In theory, it will also improve Medicare. I wouldn't take any of this as a given. But I would assume that the cost of insurance coverage will be the same as it is now, if not more. If it turns out you have to spend less, fine. But I wouldn't count on it at this point.

2. Make an exit plan. If, after going through the analysis above, you find that leaving your job at age 50 wouldn't give you the comfort level you need, the single most effective thing you can do is continue to work and save.

Each year you stay on the job gives your $1.6 mill a chance to grow, and you also get to fatten your retirement accounts with new contributions (up to $22,000 this year in a 401(k) and up to $6,000 to an IRA, if you're 50 or older).

You should also re-assess your investment strategy. But unless you're doing something terribly wrong -- like plowing all your dough into money-market funds or choosing expensive investments -- any performance boost is likely to be modest. The last thing you want to do is start investing very aggressively. The problem is that if you run into another year like 2008, you may end up having to spend even more time on the job.

If going over the numbers convinces you that you can afford to retire now, you still don't want to immediately march into your boss's office say, "I'm outta here!"

First consider whether you could improve your situation by holding out a bit longer. Maybe you've got stock options that will vest. Or perhaps working an extra year or two could mean a larger pension. Maybe there's the chance your company could downsize, in which case you could collect a nice severance package. The point is that you don't want to leave any easy money behind by making too hasty an exit.

3. Make an entrance plan. Here, I'm talking about a plan for entering retirement. You'll boost your odds of having a fulfilling retirement if you think about how you're actually going to live once you leave the workaday world.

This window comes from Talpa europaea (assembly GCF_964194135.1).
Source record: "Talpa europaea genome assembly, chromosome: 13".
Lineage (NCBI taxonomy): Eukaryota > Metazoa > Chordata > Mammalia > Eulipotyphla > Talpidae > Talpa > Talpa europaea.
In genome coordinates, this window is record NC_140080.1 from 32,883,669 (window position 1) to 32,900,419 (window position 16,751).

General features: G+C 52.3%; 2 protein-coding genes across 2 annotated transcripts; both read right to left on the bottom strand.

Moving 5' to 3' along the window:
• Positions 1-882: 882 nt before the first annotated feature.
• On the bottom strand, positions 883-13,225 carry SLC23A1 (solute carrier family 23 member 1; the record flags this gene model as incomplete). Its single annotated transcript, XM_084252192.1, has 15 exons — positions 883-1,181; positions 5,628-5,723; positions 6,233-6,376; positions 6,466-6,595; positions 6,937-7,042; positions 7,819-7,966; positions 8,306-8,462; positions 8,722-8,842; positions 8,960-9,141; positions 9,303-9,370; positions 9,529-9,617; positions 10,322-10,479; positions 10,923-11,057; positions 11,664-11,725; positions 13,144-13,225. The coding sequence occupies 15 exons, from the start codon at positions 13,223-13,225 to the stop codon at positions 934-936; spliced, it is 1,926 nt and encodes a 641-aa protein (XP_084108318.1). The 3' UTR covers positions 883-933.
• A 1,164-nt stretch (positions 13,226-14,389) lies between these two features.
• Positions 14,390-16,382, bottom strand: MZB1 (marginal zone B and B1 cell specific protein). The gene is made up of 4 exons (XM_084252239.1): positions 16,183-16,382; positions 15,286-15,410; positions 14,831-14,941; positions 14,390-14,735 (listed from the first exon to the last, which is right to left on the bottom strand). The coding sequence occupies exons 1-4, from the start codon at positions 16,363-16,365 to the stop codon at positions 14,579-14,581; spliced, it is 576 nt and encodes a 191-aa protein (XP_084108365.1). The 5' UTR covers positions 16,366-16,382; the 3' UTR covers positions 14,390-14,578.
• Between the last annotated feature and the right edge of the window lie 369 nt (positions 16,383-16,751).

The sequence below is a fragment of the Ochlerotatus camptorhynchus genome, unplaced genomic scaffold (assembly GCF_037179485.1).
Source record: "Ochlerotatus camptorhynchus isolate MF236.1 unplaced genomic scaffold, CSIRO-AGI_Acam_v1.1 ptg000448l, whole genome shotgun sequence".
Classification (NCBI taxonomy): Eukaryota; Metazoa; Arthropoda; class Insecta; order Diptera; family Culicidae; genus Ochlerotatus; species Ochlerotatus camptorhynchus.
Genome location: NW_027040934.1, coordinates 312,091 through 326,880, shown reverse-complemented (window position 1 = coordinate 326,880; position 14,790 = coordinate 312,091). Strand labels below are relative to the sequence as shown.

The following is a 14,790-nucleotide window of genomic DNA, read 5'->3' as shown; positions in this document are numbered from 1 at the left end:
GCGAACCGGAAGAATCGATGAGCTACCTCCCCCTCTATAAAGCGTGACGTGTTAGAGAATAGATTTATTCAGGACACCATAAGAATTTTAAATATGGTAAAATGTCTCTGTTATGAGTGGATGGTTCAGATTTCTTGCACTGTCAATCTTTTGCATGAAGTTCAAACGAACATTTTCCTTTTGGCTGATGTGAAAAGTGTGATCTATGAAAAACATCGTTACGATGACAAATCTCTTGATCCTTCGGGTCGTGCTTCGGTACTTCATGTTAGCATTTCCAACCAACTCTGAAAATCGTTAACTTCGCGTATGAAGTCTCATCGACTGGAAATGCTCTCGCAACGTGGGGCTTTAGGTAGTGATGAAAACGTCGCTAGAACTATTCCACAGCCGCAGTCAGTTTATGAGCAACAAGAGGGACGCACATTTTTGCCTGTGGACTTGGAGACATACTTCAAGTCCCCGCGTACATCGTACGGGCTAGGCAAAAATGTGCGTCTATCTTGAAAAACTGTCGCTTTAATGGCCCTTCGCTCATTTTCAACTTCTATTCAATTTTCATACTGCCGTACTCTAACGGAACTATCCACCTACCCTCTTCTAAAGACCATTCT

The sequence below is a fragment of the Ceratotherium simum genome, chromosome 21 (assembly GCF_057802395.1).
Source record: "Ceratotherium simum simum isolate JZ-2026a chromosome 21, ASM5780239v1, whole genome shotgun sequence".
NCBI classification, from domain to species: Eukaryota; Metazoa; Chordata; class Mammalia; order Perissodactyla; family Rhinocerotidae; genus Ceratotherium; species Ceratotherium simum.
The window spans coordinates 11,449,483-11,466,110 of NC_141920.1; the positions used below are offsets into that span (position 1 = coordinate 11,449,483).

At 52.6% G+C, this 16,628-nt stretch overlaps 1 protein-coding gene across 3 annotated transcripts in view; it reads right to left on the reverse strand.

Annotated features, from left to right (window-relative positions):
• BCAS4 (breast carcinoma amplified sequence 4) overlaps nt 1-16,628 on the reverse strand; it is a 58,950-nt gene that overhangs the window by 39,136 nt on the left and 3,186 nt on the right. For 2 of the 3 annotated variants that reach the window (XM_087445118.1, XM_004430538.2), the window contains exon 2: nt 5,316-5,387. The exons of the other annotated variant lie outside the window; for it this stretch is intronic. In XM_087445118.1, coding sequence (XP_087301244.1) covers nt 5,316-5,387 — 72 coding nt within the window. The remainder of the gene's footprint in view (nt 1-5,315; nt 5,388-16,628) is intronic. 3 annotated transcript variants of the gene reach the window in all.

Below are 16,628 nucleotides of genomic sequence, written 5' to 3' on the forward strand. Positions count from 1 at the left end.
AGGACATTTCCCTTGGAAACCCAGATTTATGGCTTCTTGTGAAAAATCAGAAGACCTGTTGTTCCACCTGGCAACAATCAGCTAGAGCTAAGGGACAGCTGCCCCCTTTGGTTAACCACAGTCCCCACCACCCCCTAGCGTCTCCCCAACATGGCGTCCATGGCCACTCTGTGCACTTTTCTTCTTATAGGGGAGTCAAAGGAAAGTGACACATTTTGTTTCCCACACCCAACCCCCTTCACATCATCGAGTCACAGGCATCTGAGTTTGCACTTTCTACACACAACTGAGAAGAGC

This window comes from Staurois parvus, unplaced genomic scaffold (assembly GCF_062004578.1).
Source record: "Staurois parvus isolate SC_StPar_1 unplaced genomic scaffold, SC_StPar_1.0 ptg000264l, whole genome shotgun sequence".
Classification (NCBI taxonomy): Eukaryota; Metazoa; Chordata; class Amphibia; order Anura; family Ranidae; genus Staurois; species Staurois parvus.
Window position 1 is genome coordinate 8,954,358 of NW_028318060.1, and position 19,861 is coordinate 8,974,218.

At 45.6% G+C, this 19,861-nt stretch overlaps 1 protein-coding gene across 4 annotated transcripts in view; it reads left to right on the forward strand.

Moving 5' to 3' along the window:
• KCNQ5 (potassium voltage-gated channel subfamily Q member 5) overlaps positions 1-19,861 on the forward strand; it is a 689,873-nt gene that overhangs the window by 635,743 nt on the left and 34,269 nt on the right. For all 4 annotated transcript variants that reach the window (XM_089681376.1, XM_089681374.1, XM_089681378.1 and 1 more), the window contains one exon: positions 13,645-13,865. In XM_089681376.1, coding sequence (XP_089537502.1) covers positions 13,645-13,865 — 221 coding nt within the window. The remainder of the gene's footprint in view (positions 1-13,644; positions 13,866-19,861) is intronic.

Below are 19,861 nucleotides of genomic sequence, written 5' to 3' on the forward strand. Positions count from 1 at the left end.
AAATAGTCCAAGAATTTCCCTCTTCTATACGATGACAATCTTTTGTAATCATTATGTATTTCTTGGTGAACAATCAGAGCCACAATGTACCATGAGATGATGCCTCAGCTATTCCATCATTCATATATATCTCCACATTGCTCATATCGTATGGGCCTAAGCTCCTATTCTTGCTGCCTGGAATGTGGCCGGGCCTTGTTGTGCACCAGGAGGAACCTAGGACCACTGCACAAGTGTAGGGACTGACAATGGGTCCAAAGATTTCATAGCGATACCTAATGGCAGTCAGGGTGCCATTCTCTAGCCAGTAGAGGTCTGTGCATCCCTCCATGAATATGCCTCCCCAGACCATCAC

Will you sell your house and downsize (or relocate, leaving you with lower annual housing costs and some spare cash to boot? How about working occasionally at a less stressful job, if not for the money, then to stay socially engaged? You should mull over these and other issues before you check out.

Speaking of socially engaged, you'll definitely want to consider the nonfinancial aspects of retiring before you leave your job. Recent research shows that factors like one's health, number of relationships and even attendance at worship services can have a big effect on retirement happiness.

Finally, ask yourself whether you're really interested in early retirement or just want out of your present job. It's easy to confuse the two when you're dissatisfied at work late in your career.

Whatever you decide, you'll still be better off by having gone through this process, as you'll now have a more accurate sense of whether you're ready to retire and, if not, how much longer until you will be.

Note: An alert reader pointed out -- as I should have -- that to the extent to which our 50-year-old's retirement savings are in tax-advantaged accounts like 401(k)s and IRAs, early withdrawals could result in a 10% penalty on top of income taxes. Although there are exceptionsto early distribution penalties --including taking substantially equal payments based on your life expectancy under Section 72 (t) of the Internal Revenue code -- these levies can make it tougher to retire early if you have all or nearly all of your retirement stash in tax-advantaged accounts. All the more reason to carefully assess your situation before deciding whether to bid your employer adieu. ?Walter Updegrave